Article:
Threat Hunting with Osquery: 5 macOS Malware Techniques & How to Find Them
This previous blog post explored ways to use osquery for macOS malware analysis. Using the same methodology introduced there, we analyzed five additional macOS malware variants and recorded their behavior to understand the techniques they used. Below, you’ll find the techniques used by Calisto, Dummy, HiddenLotus, LamePyre and WireLurker. Read on to explore how to translate the techniques used by these malware into queries you can run to hunt for the active presence or historical artifacts using osquery.
Before we construct the hunting queries for the above techniques, let’s first understand what threat hunting is.
Threat hunting is a proactive approach to identify potential malware infections. In general, organizations deploy various detection technologies like antivirus, sandbox solutions, IDS/IPS etc. to detect threats. These detection technologies provide some protection, but as attackers are using novel techniques to bypass these very detection systems, it becomes important to use proactive approaches to find malware infections or system compromises before it’s too late.
The main advantage of threat hunting is it’s an interactive human intelligence driven approach. When we have an understanding of specific malware techniques, we can quickly construct queries and look for anomalies in our systems. There are some key challenges with this approach though, such as the constant evolution of malware techniques and the added complexity of hybrid infrastructure. The human analysts not only need to keep up with the latest bad actor techniques, but also the myriad tools required to hunt across hybrid environments. Sophisticated attackers are also using multiple stages of attacks, and often hiding their tracks, so hunting on live machines (or real time hunting) alone might not be effective to uncover malicious activities. As I discussed in my previous blog, this is where historical data scanning is equally important to provide a 360 degree confidence that the systems have not been compromised by malicious software. For these reasons, I think of threat hunting in two parts:
Active threat hunting: Active threat hunting means we look for the threats on live machines using real time queries (i.e we apply the threat intel on the current state of the system).
For example: The security community publishes APT32 indicators of compromise, so we run a query to see if any of our systems are infected right now.
Passive threat hunting: Passive threat hunting means we scan historical data of the systems that has been stored in the cloud and compare against the latest threat intelligence.
For example: The security community publishes APT32 indicators of compromise, so we run a query on the historical data to see if any of our systems were infected at any point in time in the past.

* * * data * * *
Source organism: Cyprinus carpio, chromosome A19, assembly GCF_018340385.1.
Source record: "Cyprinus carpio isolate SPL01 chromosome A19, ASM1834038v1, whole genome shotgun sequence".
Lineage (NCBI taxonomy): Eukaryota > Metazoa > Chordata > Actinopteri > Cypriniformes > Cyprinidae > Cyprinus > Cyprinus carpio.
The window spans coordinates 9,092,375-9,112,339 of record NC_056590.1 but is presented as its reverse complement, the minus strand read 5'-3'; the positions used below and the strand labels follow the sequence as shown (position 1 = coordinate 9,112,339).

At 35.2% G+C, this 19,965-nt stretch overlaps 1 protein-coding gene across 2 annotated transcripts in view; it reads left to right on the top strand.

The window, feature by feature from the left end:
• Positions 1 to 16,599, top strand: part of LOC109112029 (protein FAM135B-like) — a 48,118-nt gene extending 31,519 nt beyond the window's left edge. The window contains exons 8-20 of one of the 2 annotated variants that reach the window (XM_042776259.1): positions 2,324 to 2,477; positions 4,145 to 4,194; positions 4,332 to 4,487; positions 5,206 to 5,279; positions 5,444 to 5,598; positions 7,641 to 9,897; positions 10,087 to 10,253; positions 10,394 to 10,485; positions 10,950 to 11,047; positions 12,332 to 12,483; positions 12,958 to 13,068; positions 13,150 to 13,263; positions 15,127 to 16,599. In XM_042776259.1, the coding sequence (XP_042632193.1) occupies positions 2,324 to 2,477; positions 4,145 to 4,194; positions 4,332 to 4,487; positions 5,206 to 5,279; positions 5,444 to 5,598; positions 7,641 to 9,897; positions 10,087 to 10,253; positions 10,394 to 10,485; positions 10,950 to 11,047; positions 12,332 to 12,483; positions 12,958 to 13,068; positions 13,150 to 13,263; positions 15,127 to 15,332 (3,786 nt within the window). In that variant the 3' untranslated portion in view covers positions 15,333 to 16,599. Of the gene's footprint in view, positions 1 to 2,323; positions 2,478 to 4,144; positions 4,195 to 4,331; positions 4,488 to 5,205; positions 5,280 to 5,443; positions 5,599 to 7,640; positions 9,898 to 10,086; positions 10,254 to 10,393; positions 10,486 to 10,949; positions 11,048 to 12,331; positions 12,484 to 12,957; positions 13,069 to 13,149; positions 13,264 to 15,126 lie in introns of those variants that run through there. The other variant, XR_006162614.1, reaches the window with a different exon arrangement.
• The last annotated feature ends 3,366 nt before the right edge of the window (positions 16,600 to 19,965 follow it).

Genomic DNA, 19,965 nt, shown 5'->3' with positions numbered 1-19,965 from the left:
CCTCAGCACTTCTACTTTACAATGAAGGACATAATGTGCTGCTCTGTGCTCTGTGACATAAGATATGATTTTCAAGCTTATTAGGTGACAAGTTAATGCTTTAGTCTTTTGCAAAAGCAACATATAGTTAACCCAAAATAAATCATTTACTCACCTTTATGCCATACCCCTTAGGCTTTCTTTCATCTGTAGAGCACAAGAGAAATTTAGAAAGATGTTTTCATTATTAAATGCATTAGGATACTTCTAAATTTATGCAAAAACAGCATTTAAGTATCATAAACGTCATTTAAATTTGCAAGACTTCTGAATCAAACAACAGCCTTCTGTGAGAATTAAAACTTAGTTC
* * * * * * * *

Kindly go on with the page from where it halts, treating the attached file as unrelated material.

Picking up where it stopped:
Now how can we accomplish these tasks with osquery? The open source osquery agent can be used to query a single live machine (you can also build an ecosystem that allows for distributed querying as described here). Alternatively, specialized osquery analytics platforms with access to historical system data, like Uptycs, can be used for both active and passive threat hunting across your entire infrastructure.
Now, let's build some hunting queries based on the techniques we know each malware is using as outlined in the table above.
Threat Hunting Queries
Case 1: Property List Files
All five of the malware are adding property list file in LaunchAgents or LaunchDaemons using cp, mv, touch and mkdir commands. So we can create the following queries to detect these activities:
Malware using cp:
select * from process_events where path like '%bin/cp%' and cmdline like '%Library/Launch%'
Malware using mv:
select * from process_events where path like '%bin/mv%' and cmdline like '%Library/Launch%'
Malware using touch:
select * from process_events where path like '%bin/touch%' and cmdline like '%/Library/Launch%'
Malware using mkdir:
select * from process_events where path like '%bin/mkdir%' and cmdline like '%Library/Launch%'
Case 2: Calisto
Calisto uses sqlite3 to add entry in TCC.db for accessibility privileges so the following query can detect this activity:
select * from process_events where path like '%bin/sqlite3%' and cmdline like '%com.apple.TCC/TCC.db%'
Calisto also uses zip to archive the keychains so the following query can be used to detect this activity:
select * from process_events where path like '%bin/zip%' and cmdline like '%/Keychains%'
Case 3: Dummy
Dummy uses chmod and chown with sudo to change the file/folder permissions. So the following query can be used to detect this activity:
select * from process_events where path like '%bin/sudo%' and cmdline like '% -p%' and cmdline like '%chmod%'<
select * from process_events where path like '%bin/sudo%' and cmdline like '% -p%' and cmdline like '%chown%'
Case 4: Hidden Lotus
HiddenLotus uses the ‘open’ command to open the pdf file from tmp directory so we can use the following query to detect this activity.
select * from process_events where path like '%bin/open%' and cmdline like '%/tmp/%' and cmdline like '%.pdf%'
The above queries can be easily launched on historical data using Uptycs by selecting the global query mode as shown in the figure below.
I hope the above analysis helps to demonstrate how powerful osquery can be for macOS threat hunting. Active hunting on a single machine can be done with the free, open source agent while active and passive hunting at scale will require some additional tooling. You can learn more about osquery and its use cases - across operating systems - in the Osquery Resource Hub.
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